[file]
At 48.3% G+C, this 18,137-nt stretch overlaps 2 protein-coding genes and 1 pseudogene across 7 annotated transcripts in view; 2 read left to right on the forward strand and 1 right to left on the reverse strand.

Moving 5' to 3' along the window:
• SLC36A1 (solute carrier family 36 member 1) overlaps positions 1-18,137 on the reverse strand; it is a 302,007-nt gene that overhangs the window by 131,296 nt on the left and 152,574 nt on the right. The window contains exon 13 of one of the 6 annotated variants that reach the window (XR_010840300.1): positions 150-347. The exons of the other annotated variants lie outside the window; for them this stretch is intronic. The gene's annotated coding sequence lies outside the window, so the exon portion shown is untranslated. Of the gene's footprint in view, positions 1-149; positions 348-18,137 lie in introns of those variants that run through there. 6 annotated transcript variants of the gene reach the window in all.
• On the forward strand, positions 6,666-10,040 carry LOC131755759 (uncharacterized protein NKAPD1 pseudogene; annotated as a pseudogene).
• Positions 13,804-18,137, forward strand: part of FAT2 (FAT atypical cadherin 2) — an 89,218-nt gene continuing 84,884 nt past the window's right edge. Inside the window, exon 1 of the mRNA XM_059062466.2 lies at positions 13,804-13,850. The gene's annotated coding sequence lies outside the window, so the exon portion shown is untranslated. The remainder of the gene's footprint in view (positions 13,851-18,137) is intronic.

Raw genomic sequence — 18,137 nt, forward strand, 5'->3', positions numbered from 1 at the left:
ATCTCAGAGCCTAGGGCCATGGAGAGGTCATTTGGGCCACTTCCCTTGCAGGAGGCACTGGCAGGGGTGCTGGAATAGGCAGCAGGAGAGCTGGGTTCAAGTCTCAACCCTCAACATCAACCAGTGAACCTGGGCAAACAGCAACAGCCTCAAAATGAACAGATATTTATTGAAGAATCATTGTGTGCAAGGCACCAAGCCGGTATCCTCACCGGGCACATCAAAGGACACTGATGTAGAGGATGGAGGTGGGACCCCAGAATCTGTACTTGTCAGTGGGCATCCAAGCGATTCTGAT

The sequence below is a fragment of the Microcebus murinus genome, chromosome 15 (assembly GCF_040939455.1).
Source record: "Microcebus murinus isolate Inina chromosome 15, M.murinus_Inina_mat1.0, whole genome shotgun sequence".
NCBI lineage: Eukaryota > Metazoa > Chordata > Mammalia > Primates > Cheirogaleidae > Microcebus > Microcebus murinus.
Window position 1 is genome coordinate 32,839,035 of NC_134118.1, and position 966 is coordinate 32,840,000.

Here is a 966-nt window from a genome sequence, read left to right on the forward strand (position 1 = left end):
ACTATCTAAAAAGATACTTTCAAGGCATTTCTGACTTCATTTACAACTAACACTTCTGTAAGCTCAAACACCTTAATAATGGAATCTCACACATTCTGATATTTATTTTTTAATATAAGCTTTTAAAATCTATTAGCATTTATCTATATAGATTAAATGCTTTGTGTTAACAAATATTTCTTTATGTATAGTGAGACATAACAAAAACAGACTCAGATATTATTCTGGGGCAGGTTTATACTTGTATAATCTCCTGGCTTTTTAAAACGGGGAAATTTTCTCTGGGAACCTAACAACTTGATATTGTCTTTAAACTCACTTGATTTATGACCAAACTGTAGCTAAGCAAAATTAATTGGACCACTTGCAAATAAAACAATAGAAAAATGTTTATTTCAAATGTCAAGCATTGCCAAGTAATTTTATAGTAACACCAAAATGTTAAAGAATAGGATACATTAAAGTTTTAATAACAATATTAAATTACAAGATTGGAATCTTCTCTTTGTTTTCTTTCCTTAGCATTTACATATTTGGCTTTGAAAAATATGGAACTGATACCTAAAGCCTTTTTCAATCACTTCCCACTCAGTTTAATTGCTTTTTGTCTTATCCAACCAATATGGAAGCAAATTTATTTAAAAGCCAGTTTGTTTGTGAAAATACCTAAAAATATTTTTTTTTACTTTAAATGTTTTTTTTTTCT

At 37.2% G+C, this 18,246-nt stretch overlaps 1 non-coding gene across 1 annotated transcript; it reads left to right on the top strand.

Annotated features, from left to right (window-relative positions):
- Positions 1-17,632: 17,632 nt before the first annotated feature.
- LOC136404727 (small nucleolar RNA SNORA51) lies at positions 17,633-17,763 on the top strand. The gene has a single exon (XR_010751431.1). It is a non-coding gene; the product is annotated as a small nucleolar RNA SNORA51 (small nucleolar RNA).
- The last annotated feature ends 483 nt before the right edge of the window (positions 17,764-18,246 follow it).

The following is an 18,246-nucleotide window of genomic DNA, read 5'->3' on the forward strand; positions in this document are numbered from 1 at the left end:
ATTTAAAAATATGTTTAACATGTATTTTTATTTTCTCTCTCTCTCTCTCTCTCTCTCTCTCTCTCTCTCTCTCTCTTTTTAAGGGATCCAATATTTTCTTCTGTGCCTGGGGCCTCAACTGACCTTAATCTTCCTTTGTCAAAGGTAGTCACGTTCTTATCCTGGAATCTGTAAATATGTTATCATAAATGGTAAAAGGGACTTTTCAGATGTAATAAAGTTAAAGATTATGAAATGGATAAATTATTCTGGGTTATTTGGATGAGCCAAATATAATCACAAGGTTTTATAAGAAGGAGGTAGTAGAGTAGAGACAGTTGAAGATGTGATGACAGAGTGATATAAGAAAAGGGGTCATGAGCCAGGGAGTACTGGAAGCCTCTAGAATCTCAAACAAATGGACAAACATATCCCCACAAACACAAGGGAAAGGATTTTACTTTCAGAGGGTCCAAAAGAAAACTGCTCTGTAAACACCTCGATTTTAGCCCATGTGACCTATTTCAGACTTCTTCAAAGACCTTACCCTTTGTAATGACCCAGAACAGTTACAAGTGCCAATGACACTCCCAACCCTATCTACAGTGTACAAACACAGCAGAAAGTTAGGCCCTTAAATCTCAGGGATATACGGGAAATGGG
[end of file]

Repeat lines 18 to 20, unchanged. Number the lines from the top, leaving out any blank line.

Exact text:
- The last annotated feature ends 483 nt before the right edge of the window (positions 17,764-18,246 follow it).

The following is an 18,246-nucleotide window of genomic DNA, read 5'->3' on the forward strand; positions in this document are numbered from 1 at the left end:
ATTTAAAAATATGTTTAACATGTATTTTTATTTTCTCTCTCTCTCTCTCTCTCTCTCTCTCTCTCTCTCTCTCTCTTTTTAAGGGATCCAATATTTTCTTCTGTGCCTGGGGCCTCAACTGACCTTAATCTTCCTTTGTCAAAGGTAGTCACGTTCTTATCCTGGAATCTGTAAATATGTTATCATAAATGGTAAAAGGGACTTTTCAGATGTAATAAAGTTAAAGATTATGAAATGGATAAATTATTCTGGGTTATTTGGATGAGCCAAATATAATCACAAGGTTTTATAAGAAGGAGGTAGTAGAGTAGAGACAGTTGAAGATGTGATGACAGAGTGATATAAGAAAAGGGGTCATGAGCCAGGGAGTACTGGAAGCCTCTAGAATCTCAAACAAATGGACAAACATATCCCCACAAACACAAGGGAAAGGATTTTACTTTCAGAGGGTCCAAAAGAAAACTGCTCTGTAAACACCTCGATTTTAGCCCATGTGACCTATTTCAGACTTCTTCAAAGACCTTACCCTTTGTAATGACCCAGAACAGTTACAAGTGCCAATGACACTCCCAACCCTATCTACAGTGTACAAACACAGCAGAAAGTTAGGCCCTTAAATCTCAGGGATATACGGGAAATGGG